# Linear representation theory of dicyclic groups

This article gives specific information, namely, linear representation theory, about a family of groups, namely: dicyclic group.
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This article discusses the linear representation theory of dicyclic groups. The dicyclic group of order $4n$, and degree $n$, is given by the following presentation: $\langle a,x \mid a^{2n} = e, x^2 = a^n, x^{-1}ax = a^{-1} \rangle$.

For $n \ge 2$, the center of the dicyclic group is the two-element subgroup generated by $a^n$, and the quotient by that is the dihedral group of degree $n$ and order $2n$.

It turns out that the character tables of dicyclic group of degree $2m$ (and hence, order $8m$) and the dihedral group of degree $4m$ (and hence, order $8m$) are equivalent. Further information: Dicyclic group of even degree has the same character table as dihedral group of same order

## The linear representation theory of dicyclic groups of even degree

### Representations arising from the dihedral group

Since there are $n + 3$ conjugacy classes of elements, there are $n+3$ irreducible representations over the complex numbers. Of these, $(n+6)/2$ irreducible representations arise from irreducible representations of the quotient by the center, which is the dihedral group of degree $n$. Specifically, for any irreducible representation of the dihedral group of degree $n$, we compose with the quotient map to obtain an irreducible representation of the dicyclic group of degree $n$.

This includes four one-dimensional representations and $(n-2)/2$ two-dimensional representations.

For a complete description of these $(n + 6)/2$ irreducible representations, refer linear representation theory of dihedral groups#the linear representation theory of dihedral groups of even degree.

### Other representations

There are $n/2$ other irreducible representations of degree two. These are parametrized by the odd integers from $1$ to $n$. Specifically, for $k = 1,2, \dots, n - 1$, define the representation: $a \mapsto \begin{pmatrix} e^{\pi ik/n} & 0 \\ 0 & e^{-i\pi k/n} \\\end{pmatrix}, \qquad x \mapsto \begin{pmatrix} 0 & -1 \\ 1 & 0 \\\end{pmatrix}$.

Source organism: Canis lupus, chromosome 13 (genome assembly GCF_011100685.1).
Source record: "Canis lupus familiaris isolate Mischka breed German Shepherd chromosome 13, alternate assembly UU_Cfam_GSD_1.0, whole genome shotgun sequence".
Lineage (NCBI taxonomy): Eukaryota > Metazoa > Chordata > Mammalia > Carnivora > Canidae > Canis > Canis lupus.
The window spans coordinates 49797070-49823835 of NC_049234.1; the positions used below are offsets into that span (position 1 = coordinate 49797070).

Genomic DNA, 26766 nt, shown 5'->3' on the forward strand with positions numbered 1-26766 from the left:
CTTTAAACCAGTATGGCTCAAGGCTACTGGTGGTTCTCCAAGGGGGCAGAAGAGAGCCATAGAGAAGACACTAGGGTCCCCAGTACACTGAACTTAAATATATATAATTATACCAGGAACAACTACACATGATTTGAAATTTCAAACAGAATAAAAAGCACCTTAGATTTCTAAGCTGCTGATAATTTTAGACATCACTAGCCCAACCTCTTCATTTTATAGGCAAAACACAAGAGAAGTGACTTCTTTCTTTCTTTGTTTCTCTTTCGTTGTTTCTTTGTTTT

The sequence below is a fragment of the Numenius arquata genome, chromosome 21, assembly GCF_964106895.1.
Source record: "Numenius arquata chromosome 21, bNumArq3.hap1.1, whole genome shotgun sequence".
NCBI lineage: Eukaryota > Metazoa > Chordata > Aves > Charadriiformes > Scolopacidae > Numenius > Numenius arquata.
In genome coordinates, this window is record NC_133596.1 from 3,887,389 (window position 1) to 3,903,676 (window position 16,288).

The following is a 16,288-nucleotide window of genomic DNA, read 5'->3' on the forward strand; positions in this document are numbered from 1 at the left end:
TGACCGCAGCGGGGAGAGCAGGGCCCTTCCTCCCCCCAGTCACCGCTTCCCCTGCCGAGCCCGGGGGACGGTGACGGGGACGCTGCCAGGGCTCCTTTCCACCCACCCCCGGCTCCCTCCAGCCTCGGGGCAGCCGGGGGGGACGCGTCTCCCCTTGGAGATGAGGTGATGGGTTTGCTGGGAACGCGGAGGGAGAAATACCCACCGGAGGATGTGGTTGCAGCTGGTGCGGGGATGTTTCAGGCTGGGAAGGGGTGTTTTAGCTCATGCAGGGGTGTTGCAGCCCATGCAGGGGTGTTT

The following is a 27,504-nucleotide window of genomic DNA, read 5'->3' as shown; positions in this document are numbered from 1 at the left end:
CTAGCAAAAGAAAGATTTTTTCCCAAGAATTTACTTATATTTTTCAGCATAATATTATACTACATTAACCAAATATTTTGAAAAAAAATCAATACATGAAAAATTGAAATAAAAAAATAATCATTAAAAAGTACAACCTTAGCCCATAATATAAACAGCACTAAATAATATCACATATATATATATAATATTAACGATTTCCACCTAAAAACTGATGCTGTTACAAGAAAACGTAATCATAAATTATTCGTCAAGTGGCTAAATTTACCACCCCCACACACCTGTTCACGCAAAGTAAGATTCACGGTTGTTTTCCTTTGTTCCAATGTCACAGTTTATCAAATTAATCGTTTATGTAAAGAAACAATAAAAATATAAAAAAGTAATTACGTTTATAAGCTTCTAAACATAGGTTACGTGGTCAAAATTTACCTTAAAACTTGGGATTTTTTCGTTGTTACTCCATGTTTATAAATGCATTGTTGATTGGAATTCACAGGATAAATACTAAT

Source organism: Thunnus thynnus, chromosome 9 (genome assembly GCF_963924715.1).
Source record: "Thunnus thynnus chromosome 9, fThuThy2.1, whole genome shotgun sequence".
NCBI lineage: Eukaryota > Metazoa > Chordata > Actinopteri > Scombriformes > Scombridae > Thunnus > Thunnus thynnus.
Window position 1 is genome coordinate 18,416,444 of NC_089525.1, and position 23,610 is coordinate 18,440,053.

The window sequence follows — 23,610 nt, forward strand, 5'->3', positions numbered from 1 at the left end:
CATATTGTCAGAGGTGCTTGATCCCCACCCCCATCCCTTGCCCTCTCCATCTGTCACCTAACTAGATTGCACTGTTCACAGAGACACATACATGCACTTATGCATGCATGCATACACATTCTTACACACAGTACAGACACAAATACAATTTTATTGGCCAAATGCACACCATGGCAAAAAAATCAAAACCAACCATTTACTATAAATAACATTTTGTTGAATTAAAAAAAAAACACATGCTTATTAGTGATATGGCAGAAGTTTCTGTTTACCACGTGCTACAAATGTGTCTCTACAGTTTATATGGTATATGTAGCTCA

Note that in all these representations, the non-identity central element $a^n$ is mapped to the negative of the identity matrix. All these representations are quaternionic representations. Specifically, they arise from homomorphisms from the dicyclic group to the multiplicative group of Hamiltonian quaternions.

Note that we also get representations for $k = n+1, n +3, \dots, 2n - 1$, but the representation for $k$ is equivalent to the representation for $2n- k$.

## The linear representation theory of dicyclic groups of odd degree

### Representations arising from the dihedral groups

Since there are $n + 3$ conjugacy classes, there are $n + 3$ irreducible representations over the complex numbers. Of these, $(n+3)/2$ irreducible representations arise from irreducible representations of the quotient by the center, which is the dihedral group of degree $n$. Specifically, for any irreducible representation of the dihedral group of degree $n$, we compose with the quotient map to obtain an irreducible representation of the dicyclic group of degree $n$.